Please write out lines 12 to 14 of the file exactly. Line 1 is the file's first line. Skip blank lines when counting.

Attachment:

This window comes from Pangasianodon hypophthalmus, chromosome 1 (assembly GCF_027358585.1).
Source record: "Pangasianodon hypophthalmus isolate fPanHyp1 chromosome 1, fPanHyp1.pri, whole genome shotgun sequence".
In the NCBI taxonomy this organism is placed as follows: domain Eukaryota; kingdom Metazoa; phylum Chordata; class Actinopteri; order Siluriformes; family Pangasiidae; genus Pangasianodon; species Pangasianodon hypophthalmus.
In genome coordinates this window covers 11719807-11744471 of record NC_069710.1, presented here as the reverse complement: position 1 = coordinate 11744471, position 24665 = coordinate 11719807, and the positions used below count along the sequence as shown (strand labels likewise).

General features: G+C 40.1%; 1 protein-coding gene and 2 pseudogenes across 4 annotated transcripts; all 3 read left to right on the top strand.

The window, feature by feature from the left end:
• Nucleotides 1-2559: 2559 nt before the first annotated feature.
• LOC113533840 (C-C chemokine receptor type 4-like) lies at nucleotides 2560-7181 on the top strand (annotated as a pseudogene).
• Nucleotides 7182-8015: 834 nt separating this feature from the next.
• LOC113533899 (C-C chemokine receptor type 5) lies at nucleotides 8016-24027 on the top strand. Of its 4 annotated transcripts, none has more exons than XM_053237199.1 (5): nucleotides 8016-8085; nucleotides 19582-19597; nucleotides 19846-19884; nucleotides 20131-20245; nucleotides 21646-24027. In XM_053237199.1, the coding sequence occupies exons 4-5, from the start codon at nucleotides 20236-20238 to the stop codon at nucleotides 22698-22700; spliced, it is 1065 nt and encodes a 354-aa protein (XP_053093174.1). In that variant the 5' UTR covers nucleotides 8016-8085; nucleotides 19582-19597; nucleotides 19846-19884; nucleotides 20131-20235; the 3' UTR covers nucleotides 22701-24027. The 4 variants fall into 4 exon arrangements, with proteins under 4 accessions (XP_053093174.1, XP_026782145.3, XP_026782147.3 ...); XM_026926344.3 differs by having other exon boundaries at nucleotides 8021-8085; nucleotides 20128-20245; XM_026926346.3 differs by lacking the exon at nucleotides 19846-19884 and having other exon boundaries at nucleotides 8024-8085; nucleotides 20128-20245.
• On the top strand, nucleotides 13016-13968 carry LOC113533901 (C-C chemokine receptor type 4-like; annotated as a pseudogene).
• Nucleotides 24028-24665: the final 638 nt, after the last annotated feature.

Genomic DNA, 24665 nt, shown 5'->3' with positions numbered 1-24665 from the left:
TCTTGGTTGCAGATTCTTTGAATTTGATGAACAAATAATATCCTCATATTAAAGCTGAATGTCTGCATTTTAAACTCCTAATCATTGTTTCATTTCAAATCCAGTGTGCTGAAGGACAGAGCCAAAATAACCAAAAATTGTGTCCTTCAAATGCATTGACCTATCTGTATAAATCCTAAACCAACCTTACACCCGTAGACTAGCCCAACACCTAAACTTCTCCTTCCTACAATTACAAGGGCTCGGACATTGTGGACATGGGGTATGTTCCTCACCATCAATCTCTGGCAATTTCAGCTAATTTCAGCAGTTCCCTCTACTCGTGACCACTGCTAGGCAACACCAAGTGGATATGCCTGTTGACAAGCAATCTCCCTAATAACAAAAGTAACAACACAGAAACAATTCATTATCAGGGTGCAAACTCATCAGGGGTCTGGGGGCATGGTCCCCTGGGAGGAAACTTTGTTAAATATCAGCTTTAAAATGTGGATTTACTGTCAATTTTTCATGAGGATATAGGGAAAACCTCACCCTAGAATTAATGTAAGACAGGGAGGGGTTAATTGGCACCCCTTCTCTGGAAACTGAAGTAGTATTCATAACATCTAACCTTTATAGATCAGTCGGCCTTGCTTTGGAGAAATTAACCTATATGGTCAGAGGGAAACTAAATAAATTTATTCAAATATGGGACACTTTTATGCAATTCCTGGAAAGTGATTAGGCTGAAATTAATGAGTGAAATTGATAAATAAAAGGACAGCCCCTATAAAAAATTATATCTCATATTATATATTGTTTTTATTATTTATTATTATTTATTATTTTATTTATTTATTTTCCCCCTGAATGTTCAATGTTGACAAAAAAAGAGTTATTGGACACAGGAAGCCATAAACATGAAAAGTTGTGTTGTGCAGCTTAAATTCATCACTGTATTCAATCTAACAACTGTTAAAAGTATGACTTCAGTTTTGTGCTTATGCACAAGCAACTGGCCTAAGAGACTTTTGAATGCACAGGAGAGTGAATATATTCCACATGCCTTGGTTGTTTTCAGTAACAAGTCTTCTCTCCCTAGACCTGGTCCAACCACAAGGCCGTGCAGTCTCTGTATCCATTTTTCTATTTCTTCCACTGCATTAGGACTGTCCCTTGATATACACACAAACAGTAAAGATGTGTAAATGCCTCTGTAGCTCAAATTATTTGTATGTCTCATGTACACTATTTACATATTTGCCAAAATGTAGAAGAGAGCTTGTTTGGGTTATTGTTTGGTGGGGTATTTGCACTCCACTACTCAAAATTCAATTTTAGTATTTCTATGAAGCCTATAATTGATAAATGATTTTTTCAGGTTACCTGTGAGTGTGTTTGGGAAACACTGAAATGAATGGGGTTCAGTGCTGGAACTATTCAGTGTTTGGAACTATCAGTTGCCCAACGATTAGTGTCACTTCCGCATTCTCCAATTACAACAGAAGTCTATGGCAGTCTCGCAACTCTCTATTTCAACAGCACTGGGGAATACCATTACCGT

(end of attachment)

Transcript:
• Nucleotides 24028-24665: the final 638 nt, after the last annotated feature.

Genomic DNA, 24665 nt, shown 5'->3' with positions numbered 1-24665 from the left:
TCTTGGTTGCAGATTCTTTGAATTTGATGAACAAATAATATCCTCATATTAAAGCTGAATGTCTGCATTTTAAACTCCTAATCATTGTTTCATTTCAAATCCAGTGTGCTGAAGGACAGAGCCAAAATAACCAAAAATTGTGTCCTTCAAATGCATTGACCTATCTGTATAAATCCTAAACCAACCTTACACCCGTAGACTAGCCCAACACCTAAACTTCTCCTTCCTACAATTACAAGGGCTCGGACATTGTGGACATGGGGTATGTTCCTCACCATCAATCTCTGGCAATTTCAGCTAATTTCAGCAGTTCCCTCTACTCGTGACCACTGCTAGGCAACACCAAGTGGATATGCCTGTTGACAAGCAATCTCCCTAATAACAAAAGTAACAACACAGAAACAATTCATTATCAGGGTGCAAACTCATCAGGGGTCTGGGGGCATGGTCCCCTGGGAGGAAACTTTGTTAAATATCAGCTTTAAAATGTGGATTTACTGTCAATTTTTCATGAGGATATAGGGAAAACCTCACCCTAGAATTAATGTAAGACAGGGAGGGGTTAATTGGCACCCCTTCTCTGGAAACTGAAGTAGTATTCATAACATCTAACCTTTATAGATCAGTCGGCCTTGCTTTGGAGAAATTAACCTATATGGTCAGAGGGAAACTAAATAAATTTATTCAAATATGGGACACTTTTATGCAATTCCTGGAAAGTGATTAGGCTGAAATTAATGAGTGAAATTGATAAATAAAAGGACAGCCCCTATAAAAAATTATATCTCATATTATATATTGTTTTTATTATTTATTATTATTTATTATTTTATTTATTTATTTTCCCCCTGAATGTTCAATGTTGACAAAAAAAGAGTTATTGGACACAGGAAGCCATAAACATGAAAAGTTGTGTTGTGCAGCTTAAATTCATCACTGTATTCAATCTAACAACTGTTAAAAGTATGACTTCAGTTTTGTGCTTATGCACAAGCAACTGGCCTAAGAGACTTTTGAATGCACAGGAGAGTGAATATATTCCACATGCCTTGGTTGTTTTCAGTAACAAGTCTTCTCTCCCTAGACCTGGTCCAACCACAAGGCCGTGCAGTCTCTGTATCCATTTTTCTATTTCTTCCACTGCATTAGGACTGTCCCTTGATATACACACAAACAGTAAAGATGTGTAAATGCCTCTGTAGCTCAAATTATTTGTATGTCTCATGTACACTATTTACATATTTGCCAAAATGTAGAAGAGAGCTTGTTTGGGTTATTGTTTGGTGGGGTATTTGCACTCCACTACTCAAAATTCAATTTTAGTATTTCTATGAAGCCTATAATTGATAAATGATTTTTTCAGGTTACCTGTGAGTGTGTTTGGGAAACACTGAAATGAATGGGGTTCAGTGCTGGAACTATTCAGTGTTTGGAACTATCAGTTGCCCAACGATTAGTGTCACTTCCGCATTCTCCAATTACAACAGAAGTCTATGGCAGTCTCGCAACTCTCTATTTCAACAGCACTGGGGAATACCATTACCGT